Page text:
Purpose: Maxillary sinus augmentation surgery is frequently employed to provide adequate vertical bony dimensions in posterior maxillary sites. When significant gain in bone height is sought for, an invasive lateral-window approach is routinely used to achieve sinus floor elevation. The minimally invasive antral membrane elevation technique was initially conceived as a surgical improvisation that has been shown to lead to up to, or exceeding, 10 mm of bone height, while enhancing the safety profile of the transalveolar sinus augmentation technique. This approach is based on the use of hydraulic pressure that is applied to the schneiderian membrane via a saline-inflatable balloon. Even though this technique has been shown to be a safe and efficacious treatment modality, the need for specialized equipment, training, and corresponding costs may hinder its widespread application. The purpose of this clinical paper is to introduce a simplified approach to the minimally invasive antral membrane elevation technique.
Methods: The simplified minimally invasive antral membrane elevation technique is based on the application of hydraulic pressure by a viscous bone graft that acts as an incompressible fluid. The specific clinical steps of this technique will be demonstrated to illustrate how grafting of the maxillary sinus is achieved simultaneously with the atraumatic elevation of the schneiderian membrane, thus resulting in even less operative time.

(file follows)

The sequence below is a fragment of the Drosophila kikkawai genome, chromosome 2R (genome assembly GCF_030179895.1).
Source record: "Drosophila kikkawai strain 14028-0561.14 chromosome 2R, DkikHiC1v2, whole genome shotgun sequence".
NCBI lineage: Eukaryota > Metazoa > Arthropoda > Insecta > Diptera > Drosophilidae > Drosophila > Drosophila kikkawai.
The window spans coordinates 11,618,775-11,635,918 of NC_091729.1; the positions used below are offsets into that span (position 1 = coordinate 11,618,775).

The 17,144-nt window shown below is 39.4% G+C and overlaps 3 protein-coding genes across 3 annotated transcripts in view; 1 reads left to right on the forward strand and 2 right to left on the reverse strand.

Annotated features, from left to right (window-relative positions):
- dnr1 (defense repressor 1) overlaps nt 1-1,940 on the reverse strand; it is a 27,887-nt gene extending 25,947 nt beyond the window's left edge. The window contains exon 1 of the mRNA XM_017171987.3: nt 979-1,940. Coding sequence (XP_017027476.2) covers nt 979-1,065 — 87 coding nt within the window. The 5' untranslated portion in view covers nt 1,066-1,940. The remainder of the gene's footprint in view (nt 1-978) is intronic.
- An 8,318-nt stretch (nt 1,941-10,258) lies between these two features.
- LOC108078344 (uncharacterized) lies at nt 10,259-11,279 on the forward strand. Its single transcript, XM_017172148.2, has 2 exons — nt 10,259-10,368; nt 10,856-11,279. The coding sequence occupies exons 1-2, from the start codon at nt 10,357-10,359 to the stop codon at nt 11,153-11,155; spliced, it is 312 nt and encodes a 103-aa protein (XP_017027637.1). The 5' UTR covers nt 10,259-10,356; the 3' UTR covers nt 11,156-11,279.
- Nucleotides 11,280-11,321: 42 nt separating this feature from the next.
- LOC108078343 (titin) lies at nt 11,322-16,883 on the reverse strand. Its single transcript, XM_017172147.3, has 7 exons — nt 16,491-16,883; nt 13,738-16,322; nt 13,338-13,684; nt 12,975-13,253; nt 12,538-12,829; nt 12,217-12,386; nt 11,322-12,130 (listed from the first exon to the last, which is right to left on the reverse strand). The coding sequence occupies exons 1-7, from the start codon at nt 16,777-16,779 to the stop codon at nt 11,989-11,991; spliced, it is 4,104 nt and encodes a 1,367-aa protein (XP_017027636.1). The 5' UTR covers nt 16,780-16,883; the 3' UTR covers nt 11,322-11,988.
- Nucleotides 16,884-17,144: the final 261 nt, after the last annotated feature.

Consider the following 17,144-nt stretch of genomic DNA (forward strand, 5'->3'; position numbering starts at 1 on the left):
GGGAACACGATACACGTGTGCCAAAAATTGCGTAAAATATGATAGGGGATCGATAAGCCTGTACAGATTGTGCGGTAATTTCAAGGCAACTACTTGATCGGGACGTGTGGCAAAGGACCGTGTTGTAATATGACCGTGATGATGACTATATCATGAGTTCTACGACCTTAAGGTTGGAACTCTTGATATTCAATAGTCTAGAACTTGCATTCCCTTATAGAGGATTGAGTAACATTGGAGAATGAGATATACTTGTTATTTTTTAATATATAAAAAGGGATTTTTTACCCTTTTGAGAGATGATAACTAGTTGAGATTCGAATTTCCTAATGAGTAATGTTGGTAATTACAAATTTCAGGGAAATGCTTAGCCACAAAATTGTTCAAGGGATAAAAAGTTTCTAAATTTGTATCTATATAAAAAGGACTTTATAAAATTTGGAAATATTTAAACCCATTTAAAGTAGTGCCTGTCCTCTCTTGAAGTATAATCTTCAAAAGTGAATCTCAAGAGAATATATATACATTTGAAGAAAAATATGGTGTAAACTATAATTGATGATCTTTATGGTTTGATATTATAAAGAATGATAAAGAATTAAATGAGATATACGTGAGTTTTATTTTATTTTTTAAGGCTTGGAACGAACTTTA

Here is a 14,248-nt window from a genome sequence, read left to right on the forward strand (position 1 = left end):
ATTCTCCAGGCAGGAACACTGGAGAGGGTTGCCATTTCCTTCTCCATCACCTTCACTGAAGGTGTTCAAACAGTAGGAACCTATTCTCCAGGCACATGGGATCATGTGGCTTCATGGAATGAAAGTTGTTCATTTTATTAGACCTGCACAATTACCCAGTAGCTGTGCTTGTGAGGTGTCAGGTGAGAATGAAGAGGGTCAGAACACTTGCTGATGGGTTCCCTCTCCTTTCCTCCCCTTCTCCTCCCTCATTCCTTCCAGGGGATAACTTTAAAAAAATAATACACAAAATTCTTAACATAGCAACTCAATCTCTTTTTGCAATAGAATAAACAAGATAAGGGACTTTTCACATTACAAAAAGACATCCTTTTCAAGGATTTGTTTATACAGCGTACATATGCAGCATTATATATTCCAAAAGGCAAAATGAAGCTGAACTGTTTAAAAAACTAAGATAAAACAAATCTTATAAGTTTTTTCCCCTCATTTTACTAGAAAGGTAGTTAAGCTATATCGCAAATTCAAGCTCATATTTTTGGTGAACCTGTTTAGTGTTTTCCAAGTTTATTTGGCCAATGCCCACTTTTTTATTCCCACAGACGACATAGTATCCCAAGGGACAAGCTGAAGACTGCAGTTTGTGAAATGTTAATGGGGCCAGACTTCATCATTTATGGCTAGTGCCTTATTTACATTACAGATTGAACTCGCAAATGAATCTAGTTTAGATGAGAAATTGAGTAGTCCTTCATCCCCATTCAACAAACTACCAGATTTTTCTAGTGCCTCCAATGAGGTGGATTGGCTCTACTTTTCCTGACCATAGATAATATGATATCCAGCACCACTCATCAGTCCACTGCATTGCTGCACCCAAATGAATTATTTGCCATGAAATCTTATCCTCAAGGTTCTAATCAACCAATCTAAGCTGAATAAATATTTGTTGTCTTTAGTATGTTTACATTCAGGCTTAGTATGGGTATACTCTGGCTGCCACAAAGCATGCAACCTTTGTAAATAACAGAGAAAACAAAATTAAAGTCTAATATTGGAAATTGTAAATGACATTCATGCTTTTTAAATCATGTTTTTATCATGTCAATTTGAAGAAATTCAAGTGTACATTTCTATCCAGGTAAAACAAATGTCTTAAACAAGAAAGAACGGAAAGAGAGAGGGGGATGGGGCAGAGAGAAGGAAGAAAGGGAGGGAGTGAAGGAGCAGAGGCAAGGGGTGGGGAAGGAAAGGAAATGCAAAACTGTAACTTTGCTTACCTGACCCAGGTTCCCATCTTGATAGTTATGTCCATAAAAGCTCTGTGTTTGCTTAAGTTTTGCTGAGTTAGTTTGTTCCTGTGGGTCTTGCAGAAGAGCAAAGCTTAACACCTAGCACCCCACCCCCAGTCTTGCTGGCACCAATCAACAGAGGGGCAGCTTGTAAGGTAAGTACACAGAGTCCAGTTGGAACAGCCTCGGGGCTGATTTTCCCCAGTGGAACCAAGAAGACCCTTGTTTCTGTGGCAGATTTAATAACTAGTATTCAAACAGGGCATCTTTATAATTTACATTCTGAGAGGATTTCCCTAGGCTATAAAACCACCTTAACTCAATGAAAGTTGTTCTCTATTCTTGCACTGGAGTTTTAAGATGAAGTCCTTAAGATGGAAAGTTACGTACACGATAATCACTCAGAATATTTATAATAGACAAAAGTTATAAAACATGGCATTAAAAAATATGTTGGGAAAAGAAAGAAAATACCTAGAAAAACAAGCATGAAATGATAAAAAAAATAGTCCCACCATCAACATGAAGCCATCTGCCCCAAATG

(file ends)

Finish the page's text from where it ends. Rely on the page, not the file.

Conclusions: This simplified technique may make the minimally invasive antral membrane elevation technique more accessible to implant surgeons as it eliminates the need for purchase of specialized equipment and aids in further decrease of intra-operative time accomplished with the original technique.
- Hydraulic pressure
- Maxillary sinus lift
- Minimally invasive
ASJC Scopus subject areas
- Oral Surgery